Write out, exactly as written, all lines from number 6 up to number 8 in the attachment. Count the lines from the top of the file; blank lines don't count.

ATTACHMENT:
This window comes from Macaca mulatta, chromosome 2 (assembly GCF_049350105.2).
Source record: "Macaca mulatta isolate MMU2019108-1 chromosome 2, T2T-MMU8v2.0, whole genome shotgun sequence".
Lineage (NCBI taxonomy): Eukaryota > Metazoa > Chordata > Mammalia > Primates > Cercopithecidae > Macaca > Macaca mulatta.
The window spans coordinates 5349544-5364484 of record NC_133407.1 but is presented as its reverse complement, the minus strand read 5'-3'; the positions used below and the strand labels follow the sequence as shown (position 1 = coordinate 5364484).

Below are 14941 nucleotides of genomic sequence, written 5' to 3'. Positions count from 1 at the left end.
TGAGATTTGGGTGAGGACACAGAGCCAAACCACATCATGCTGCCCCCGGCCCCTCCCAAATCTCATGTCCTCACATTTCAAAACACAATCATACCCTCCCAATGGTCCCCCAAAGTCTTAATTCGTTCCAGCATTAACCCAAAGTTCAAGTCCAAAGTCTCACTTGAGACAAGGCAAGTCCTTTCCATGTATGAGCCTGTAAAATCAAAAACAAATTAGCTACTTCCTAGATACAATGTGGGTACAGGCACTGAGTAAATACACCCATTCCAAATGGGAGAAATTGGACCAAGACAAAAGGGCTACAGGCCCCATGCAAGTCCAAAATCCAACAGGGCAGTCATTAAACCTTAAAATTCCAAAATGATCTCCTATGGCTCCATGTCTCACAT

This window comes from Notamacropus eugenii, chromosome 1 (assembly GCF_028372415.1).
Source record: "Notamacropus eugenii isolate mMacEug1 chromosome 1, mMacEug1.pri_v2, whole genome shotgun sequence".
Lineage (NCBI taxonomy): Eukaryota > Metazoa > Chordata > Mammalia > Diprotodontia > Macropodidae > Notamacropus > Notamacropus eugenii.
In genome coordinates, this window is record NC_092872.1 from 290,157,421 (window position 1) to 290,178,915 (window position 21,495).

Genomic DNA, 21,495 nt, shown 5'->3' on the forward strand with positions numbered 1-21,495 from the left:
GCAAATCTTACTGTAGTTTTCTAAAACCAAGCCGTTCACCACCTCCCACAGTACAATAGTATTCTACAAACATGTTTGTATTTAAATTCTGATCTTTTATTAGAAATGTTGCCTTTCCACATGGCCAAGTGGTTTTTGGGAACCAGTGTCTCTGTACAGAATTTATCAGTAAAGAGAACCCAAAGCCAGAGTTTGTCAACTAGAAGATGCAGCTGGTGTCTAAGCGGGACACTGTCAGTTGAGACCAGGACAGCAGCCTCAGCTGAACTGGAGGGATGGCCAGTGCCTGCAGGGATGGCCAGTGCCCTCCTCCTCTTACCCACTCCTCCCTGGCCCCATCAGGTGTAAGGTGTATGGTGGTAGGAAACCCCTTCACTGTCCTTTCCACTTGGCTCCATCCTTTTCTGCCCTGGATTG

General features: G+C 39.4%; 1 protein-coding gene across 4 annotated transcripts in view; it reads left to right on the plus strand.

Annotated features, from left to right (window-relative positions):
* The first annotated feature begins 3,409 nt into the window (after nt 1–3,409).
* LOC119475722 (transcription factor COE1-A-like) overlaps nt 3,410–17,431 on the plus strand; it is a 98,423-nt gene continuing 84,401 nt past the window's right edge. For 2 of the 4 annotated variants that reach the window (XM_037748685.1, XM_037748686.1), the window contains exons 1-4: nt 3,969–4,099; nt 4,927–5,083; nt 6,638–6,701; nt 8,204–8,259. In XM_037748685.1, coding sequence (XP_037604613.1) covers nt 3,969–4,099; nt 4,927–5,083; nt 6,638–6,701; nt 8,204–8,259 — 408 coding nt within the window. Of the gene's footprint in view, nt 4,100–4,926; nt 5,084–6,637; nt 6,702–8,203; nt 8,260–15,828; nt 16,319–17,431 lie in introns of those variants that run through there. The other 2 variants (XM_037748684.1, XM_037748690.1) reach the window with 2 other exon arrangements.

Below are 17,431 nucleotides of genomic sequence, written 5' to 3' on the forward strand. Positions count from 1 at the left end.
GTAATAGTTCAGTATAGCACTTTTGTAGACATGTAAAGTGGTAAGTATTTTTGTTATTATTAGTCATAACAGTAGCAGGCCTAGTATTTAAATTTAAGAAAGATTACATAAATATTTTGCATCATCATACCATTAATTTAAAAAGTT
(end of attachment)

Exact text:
TGAGATTTGGGTGAGGACACAGAGCCAAACCACATCATGCTGCCCCCGGCCCCTCCCAAATCTCATGTCCTCACATTTCAAAACACAATCATACCCTCCCAATGGTCCCCCAAAGTCTTAATTCGTTCCAGCATTAACCCAAAGTTCAAGTCCAAAGTCTCACTTGAGACAAGGCAAGTCCTTTCCATGTATGAGCCTGTAAAATCAAAAACAAATTAGCTACTTCCTAGATACAATGTGGGTACAGGCACTGAGTAAATACACCCATTCCAAATGGGAGAAATTGGACCAAGACAAAAGGGCTACAGGCCCCATGCAAGTCCAAAATCCAACAGGGCAGTCATTAAACCTTAAAATTCCAAAATGATCTCCTATGGCTCCATGTCTCACAT

This window comes from Notamacropus eugenii, chromosome 1 (assembly GCF_028372415.1).
Source record: "Notamacropus eugenii isolate mMacEug1 chromosome 1, mMacEug1.pri_v2, whole genome shotgun sequence".